And the same data set of images could be used to study other questions about birds, or even their environment and changes to both over time.
By re-applying the findings from one study back to the original dataset (augmentation), the core dataset itself is transformed into a more valuable raw data source.
This approach fundamentally changes the way we perform research and analysis in several significant ways.
Crucial impact of a data-centric approachOne of the most critical changes to methodologies in the “big data” paradigm is the ability to study the entire population at once.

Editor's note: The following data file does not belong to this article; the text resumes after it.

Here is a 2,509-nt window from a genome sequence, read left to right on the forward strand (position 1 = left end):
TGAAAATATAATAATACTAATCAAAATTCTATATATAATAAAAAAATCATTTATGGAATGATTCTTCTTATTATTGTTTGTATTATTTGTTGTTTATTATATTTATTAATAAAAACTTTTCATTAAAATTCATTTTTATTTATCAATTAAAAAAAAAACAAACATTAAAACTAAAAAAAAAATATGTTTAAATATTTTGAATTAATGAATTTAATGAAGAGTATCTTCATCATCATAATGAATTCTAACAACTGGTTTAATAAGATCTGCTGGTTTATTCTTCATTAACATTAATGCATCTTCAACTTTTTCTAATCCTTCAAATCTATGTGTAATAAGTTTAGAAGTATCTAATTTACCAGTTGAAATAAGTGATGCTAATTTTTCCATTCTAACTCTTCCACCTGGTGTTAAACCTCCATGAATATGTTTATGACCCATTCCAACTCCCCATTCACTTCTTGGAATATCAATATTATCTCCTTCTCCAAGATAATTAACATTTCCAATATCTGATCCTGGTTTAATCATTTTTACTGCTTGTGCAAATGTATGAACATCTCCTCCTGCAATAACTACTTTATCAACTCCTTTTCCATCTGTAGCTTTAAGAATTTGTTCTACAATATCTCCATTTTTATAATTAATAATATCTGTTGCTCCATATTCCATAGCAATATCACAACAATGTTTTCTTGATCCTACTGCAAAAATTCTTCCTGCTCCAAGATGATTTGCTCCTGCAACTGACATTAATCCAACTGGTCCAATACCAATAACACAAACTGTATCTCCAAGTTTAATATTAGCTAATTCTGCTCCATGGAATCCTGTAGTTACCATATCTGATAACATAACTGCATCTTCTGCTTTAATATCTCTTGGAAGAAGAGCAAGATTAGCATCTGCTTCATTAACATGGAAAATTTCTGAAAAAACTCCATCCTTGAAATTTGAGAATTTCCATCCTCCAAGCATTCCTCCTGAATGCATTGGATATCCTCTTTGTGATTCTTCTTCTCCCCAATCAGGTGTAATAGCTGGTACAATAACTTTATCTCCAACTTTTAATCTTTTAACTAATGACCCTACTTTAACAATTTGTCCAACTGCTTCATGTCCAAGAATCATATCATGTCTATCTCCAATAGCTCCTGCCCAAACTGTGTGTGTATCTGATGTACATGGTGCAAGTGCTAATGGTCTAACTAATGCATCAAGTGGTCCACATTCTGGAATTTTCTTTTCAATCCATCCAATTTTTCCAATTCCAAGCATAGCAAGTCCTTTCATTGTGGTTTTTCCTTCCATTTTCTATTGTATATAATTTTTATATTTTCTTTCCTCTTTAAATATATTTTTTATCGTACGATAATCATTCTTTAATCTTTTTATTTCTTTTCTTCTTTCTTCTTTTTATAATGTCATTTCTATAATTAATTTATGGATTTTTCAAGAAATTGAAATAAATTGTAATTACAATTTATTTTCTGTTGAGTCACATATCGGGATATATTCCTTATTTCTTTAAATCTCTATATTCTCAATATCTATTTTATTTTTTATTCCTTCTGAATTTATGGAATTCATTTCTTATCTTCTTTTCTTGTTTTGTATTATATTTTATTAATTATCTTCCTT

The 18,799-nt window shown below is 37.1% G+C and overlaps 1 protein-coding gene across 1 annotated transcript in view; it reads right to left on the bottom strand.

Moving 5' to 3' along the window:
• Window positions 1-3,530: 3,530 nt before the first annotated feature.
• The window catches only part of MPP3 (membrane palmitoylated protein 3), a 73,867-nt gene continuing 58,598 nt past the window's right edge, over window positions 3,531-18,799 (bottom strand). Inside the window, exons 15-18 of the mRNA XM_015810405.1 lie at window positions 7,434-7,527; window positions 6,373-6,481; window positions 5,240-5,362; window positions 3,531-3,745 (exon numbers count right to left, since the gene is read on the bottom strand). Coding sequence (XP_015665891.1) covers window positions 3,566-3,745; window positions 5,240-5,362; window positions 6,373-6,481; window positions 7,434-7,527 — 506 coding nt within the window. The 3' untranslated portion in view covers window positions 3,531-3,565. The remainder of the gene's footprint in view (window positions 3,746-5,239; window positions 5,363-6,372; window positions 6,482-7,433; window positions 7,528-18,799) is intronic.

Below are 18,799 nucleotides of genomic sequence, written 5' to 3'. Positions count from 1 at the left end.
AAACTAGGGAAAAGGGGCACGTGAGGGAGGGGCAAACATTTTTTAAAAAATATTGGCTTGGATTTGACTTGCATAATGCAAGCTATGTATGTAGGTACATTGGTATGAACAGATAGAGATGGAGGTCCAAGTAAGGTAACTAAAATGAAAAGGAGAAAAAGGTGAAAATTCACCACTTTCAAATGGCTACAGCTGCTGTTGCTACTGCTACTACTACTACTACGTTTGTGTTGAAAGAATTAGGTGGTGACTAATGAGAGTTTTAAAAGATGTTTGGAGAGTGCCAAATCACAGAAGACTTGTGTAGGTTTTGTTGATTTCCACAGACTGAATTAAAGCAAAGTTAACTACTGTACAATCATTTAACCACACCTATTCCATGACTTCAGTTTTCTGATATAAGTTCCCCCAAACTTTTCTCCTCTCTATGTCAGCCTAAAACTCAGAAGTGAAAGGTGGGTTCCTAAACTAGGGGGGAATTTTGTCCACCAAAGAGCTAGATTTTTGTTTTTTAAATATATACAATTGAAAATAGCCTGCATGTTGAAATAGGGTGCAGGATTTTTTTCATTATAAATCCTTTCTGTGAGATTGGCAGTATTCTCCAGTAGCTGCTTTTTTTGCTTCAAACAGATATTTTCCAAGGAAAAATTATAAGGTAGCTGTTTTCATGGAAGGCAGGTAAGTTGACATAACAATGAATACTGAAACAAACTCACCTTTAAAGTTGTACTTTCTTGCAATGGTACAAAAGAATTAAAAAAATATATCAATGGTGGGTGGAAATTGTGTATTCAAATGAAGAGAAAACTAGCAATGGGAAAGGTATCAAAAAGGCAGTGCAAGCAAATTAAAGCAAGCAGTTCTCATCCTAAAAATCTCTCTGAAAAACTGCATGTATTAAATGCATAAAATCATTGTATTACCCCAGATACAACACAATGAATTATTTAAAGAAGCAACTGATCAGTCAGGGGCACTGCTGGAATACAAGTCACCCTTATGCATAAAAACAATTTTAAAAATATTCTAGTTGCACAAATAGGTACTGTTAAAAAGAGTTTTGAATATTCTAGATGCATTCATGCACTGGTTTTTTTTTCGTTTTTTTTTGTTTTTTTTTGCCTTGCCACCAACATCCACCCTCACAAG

If you look at the data science method vs the traditional scientific method, the acquisition and application of data is fundamentally transformed.
While the traditional method seeks specific data points in the support or rejection of the hypothesis, the data first method relies entirely on data most but (theoretically) ALL the data.
Hypotheses and experiments are prone to all sorts of errors in sampling and unknowing (or deliberate) biases.
This naturally leads to the healthy distrust of individual experiments and the slow development of theory as multiple researchers frame and study various hypotheses.
When you study the entire population in its entirety however, many of these concerns are alleviated.
There is less danger of selecting a poor sample or control group.
If a population is monitored continuously, there is less danger of selecting an experiment window which misses critical time periods.